Seminars

February 22 2012

8:30 Tamkin Aud., RRUMC

Bernard Crespi
Simon Fraser University, Professor of Evolutionary Biology

Where Darwin Meets Freud: Molecular Genetics, Evolution, and Psychopathology of the Social Brain

Summary

Evolutionary Medicine Month at UCLA
GRAND ROUNDS
Tamkin Auditorium (B-Level of Reagan-UCLA Medical Center)
8:30 – 9:30 A.M.

Abstract: Human evolution is characterized by enlargement and elaboration of the 'social brain', the set of cognitive-affective phenotypes that subserve the detection, processing and deployment of social information in the pursuit of goals. Autistic-spectrum conditions and psychotic-affective spectrum conditions (mainly schizophrenia, bipolar disorder, and major depression) represent two major suites of disorders of human cognition, affect, and behavior that involve altered development and function of the human social brain. I describe the hypothesis that autism-spectrum conditions and psychotic-affective spectrum conditions represent diametric (opposite) disorders, mediated by under-development versus dysregulated ‘hyper-development' of core social-brain phenotypes. This hypothesis is then evaluated using (1) data from copy-number variants and genomic-imprinting syndromes, each of which involves large-scale gene-expression alterations in two opposite directions, (2) data on a large set of phenotypic traits related to human social brain development and function, including aspects of gaze, agency, social cognition, local versus global processing, language, neuroanatomy, and behavior, to determine if the traits exhibit diametric patterns in autism versus psychotic-affective conditions, and (3) data on autism-spectrum and psychotic-affective spectrum traits from a large non-clinical population, to determine if these traits form an axis of social cognition with normality at its center. The hypothesis that autism and psychotic-affective conditions represent diametric disorders of the social brain has direct implications for analyzing and understanding the genomic causes, neurodevelopmental bases, and optimal treatment of these conditions, as well as determining how evolved human social-brain adaptations are related to maladaptations manifest as psychiatric disorders.

Biography: Dr. Bernie Crespi attended the University of Chicago (undergraduate) and the University of Michigan (PhD), followed by Post-Doctoral Fellowships at Oxford, the University of New South Wales, and Cornell University. He took up an Assistant Professor position at Simon Fraser University in Vancouver, B. C., Canada in 1992, where he has been studying social evolution, genomic conflicts, the evolution of sexual vs. asexual reproduction, and speciation. His most recent work focuses on applications of evolutionary medicine to human psychiatric conditions, especially autism and schizophrenia. Bernie has been awarded the Theodosius Dobzhansky Prize and the E. O. Wilson Award, and was recently inducted into the Royal Society of Canada.


For support, we thank the UCLA Clinical and Translational Science Institute (NIH Grant #1UL1RR033176), Participant Media, and the UCLA Department of Ecology and Evolutionary Biology and the UCLA Department of Medicine.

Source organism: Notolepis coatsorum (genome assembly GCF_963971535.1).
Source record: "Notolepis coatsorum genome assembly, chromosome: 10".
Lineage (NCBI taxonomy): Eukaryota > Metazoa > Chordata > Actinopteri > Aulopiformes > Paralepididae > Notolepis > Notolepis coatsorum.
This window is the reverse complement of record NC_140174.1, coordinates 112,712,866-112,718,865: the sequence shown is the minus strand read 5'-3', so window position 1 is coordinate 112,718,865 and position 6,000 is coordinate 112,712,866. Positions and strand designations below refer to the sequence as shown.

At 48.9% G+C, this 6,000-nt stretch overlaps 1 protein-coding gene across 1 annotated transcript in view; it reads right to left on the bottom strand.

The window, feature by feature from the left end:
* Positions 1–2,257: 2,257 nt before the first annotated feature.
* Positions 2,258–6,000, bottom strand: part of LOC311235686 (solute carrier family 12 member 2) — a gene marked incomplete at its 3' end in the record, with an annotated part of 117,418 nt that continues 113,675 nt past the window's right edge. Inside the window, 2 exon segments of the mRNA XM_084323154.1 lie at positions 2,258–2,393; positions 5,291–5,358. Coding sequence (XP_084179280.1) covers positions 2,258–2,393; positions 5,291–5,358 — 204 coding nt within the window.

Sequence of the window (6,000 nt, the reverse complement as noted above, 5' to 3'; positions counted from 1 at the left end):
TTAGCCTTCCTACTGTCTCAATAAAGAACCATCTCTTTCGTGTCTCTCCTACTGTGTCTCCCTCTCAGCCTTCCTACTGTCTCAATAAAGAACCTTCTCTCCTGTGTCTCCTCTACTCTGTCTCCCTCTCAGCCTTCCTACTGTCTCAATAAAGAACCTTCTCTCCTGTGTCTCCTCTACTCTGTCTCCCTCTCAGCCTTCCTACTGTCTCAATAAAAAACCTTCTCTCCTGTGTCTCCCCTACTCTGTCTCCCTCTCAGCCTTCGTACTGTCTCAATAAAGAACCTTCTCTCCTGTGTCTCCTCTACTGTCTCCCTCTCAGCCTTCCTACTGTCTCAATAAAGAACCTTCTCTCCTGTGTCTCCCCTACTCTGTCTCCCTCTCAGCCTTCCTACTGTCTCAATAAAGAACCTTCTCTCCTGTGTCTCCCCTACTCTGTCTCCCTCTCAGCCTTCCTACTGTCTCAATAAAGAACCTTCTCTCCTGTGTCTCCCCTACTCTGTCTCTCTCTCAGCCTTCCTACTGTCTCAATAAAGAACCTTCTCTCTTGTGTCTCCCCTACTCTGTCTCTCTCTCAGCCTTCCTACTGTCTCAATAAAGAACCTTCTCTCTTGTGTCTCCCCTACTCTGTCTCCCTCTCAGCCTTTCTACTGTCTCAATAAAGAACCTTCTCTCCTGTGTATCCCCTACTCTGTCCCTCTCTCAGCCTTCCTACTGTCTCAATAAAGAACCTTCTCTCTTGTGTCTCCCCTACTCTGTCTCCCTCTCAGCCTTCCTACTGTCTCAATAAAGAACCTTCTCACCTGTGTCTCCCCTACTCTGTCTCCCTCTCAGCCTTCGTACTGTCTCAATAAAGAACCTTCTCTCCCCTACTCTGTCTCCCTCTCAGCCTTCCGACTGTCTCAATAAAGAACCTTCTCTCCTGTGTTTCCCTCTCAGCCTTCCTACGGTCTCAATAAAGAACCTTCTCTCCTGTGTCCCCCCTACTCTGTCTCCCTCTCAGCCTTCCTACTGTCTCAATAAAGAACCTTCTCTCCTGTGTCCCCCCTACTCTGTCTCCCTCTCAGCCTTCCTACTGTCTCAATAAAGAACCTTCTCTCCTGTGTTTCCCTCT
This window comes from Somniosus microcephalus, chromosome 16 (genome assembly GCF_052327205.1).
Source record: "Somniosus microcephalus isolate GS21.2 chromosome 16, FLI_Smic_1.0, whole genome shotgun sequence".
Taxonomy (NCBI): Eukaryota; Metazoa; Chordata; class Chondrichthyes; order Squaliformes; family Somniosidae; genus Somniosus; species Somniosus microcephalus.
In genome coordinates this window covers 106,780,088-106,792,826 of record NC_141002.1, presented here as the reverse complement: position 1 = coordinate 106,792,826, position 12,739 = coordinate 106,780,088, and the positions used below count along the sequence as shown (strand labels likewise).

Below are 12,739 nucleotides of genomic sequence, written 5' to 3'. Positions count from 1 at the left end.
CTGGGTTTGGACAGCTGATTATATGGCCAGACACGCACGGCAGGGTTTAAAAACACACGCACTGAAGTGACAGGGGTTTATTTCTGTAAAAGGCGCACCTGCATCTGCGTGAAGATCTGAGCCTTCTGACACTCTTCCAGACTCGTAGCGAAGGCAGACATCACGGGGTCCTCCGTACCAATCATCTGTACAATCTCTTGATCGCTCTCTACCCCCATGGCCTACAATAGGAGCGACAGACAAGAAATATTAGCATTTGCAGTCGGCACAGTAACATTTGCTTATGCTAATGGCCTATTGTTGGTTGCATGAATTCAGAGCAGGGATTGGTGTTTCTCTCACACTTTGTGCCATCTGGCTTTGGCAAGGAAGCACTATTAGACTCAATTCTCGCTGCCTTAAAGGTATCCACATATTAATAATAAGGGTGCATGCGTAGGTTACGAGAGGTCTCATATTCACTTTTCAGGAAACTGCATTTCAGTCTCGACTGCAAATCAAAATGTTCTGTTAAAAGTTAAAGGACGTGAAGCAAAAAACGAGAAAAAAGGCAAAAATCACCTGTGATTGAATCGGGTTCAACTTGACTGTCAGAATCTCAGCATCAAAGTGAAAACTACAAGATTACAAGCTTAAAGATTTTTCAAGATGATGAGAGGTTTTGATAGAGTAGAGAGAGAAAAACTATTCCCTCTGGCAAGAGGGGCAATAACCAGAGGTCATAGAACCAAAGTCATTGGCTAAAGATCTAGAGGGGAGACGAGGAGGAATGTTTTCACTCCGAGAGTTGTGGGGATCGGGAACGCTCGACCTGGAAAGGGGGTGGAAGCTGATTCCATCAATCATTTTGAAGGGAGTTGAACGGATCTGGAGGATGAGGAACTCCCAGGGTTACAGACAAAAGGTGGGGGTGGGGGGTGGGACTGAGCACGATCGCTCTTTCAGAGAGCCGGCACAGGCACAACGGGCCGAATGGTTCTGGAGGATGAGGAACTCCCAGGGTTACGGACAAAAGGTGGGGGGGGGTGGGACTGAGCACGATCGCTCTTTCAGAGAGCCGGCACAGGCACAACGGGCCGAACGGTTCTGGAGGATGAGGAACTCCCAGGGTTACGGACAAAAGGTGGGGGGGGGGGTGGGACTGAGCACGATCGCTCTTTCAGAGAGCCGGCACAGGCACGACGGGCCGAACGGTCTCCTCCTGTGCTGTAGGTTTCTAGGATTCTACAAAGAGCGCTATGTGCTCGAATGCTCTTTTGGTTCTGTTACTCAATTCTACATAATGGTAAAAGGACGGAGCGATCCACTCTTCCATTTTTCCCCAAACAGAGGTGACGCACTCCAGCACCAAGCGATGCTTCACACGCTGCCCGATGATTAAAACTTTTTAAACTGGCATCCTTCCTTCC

For additional information, please contact Susan Kwan, skwan@mednet.ucla.edu.

 

 

 

 

 



 

 

 

 

 

 



 



 



 



 



 



 



 



 



 



 



 



 



 



 



 



 



 



 



 



 



 



 



 



 



 



 



 



 



 



 



 



 



 



 



 



 



 



 



 



 



 



 



 



 



 



 



 



 



 



 



 



 



 



 



 



 



 



 



 



 



 



 



 



 



 



 



 



 



 



 



 



 



 



 



 



 



 



 



 



 



 



 



 



 



 



 



 



 



 



 



 



 



 



 



 



 



 



 



 



 



 



 



 



 



 



 



 



 



 



 



 



 



 



 



 



 



 



 



 



 



 



 



 



 



 



 



 



 



 



 



 



 



 



 



 



 



 



 



 



 



 



 



 



 



 



 



 



 



 



 



 



 



 



 



 



 



 



 



 



 



 



 



 



 



 



 



 



 



 



 



 



 



 



 



 



 



 



 



 



 



 



 



 



 



 



 



 



 



 



 



 



 



 



 



 



 



 



 



 



 



 



 



 



 



 



 



 



 



 



 



 



 



 



 



 



 



 



 



 



 



 



 



 



 



 



 



 



 



 



 



 



 



 



 



 



 



 



 



 



 



 



 



 



 



 



 



 



 



 



 



 



 



 



 



 



 



 



 



 



 



 



 



 



 



 



 



 



 



 



 



 



 



 



 



 



 



 



 



 



 



 



 



 



 



 



 



 



 



 



 



 



 



 



 



 



 



 



 



 



 



 



 



 



 



 



 



 



 



 



 



 



 



 



 



 



 



 



 



 



 



 



 



 



 



 



 



 



 



 



 



 



 



 



 



 



 



 



 



 



 



 



 



 



 



 



 



 



 



 



 



 



 



 



 



 



 



 



 



 



 



 



 



 



 



 



 



 



 



 



 



 



 



 



 



 



 



 



 



 



 



 



 



 



 



 



 



 



 



 



 



 



 



 



 



 



 



 



 



 



 



 



 



 



 



 



 



 



 



 



 



 



 



 



 



 



 



 



 



 



 



 



 



 



 



 



 



 



 



 



 



 



 



 



 



 



 



 



 



 



 



 



 



 



 



 



 



 



 



 



 



 



 



 



 



 



 



 



 



 



 



 



 



 



 



 



 



 



 



 



 



 



 



 



 



 



 



 



 



 



 



 



 



 



this is idtest: